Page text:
Maxima Caesariensis

Roman Britain around AD 410, without speculative provincial borders.

Maxima Caesariensis (Latin for "The Caesarian province of Maximus"), also known as Britannia Maxima, was one of the provinces of the Diocese of "the Britains" created during the Diocletian Reforms at the end of the 3rd century. It was probably created after the defeat of the usurper Allectus by Constantius Chlorus in AD 296 and was mentioned in the c. 312 Verona List of the Roman provinces. Its position and capital remain uncertain, although it was probably adjacent to Flavia Caesariensis. On the basis of its governor's eventual consular rank, it is now usually considered to have consisted of Augusta or Londinium (London) and southeastern England.

The traditional arrangement of the late Roman provinces after Camden, placing Maxima around Eburacum (York)
Another possible arrangement of the late Roman provinces, with Maxima around Londinium (London)


Following the Roman conquest of Britain, Britain was administered as a single province from Camulodunum (Colchester) and then Londinium (London) until the Severan Reforms following the revolt of its governor Clodius Albinus. These divided the territory into Upper and Lower Britain (Britannia Superior and Inferior), whose respective capitals were at Londinium and Eboracum (York). During the first phases of the Diocletian Reforms, Britain was under the control of the Allectus's Britannic Empire as part of the Carausian Revolt. At some point after the territory was retaken by Constantius Chlorus in AD 296, the Diocese of the Britains (with its vicar at Londinium) was formed and made a part of Prefecture of Gaul. The Britains were divided among three, four, or five provinces, which seem to have borne the names Prima, Secunda, Maxima Caesariensis, and (possibly) Flavia Caesariensis and Valentia.

The placement and capitals of these late British provinces are uncertain, although the Notitia Dignitatum lists the governor of Maxima (originally an equestrian praeses) as having been elevated to consular rank. Scholars usually associate this with the administration at Londinium, which was also the capital of the diocesan vicar.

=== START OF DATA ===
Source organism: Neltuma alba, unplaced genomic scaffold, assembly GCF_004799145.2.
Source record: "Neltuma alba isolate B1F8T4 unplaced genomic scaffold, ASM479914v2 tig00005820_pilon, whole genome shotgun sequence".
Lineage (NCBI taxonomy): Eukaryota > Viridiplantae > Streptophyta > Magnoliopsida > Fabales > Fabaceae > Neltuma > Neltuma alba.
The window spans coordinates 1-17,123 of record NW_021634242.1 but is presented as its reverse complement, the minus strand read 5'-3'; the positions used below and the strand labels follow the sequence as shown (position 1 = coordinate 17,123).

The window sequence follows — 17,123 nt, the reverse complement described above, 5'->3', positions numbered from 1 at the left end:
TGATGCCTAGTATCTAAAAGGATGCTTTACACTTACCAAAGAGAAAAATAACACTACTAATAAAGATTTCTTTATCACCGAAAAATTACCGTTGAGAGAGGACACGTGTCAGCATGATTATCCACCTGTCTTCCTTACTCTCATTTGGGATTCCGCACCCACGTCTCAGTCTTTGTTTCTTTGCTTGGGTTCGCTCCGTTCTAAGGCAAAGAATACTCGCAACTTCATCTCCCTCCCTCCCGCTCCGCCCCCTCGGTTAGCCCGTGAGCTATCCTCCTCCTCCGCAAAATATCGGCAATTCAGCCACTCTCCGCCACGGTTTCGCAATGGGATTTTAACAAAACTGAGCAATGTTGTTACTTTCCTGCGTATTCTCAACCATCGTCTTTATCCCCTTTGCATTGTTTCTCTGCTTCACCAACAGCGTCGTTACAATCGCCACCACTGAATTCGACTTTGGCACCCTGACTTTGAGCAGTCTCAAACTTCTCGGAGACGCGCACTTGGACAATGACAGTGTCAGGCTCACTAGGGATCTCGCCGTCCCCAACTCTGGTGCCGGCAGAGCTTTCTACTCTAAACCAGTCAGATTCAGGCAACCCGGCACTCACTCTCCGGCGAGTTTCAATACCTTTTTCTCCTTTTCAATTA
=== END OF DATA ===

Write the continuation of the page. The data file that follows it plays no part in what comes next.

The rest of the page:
Describing the metropolitan sees of the early British church established by SS Fagan and "Duvian", Gerald of Wales placed "Maximia" in Eboracum (York) and Londinium in Flavia, saying the former was named for the emperor Maximus. William Camden followed him and this placement was generally accepted after the appearance of Charles Bertram's highly-influential 1740s forgery The Description of Britain, which gave Maxima borders from the Humber and Mersey to Hadrian's Wall; this work was debunked over the course of the mid-19th century.

Modern scholars are uncertain whether the province was named for the western senior emperor Valerius Maximian or the eastern junior emperor Galerius Maximian. Birley has argued that Maxima and Flavia originally consisted of a single province, which received the name Britannia Caesariensis as a mark of favour for support against the rebel Allectus in 296. Although Flavia is usually thought to have been formed from the old province of Lower Britain, Birley proposes that Upper Britain was divided in two (between Prima and Caesariensis) and then three (Prima, Maxima, and Flavia).[citation needed] This repeats Camden's earlier theory (relying on Sextus Rufus) that Maxima was formed first and Flavia followed sometime after.

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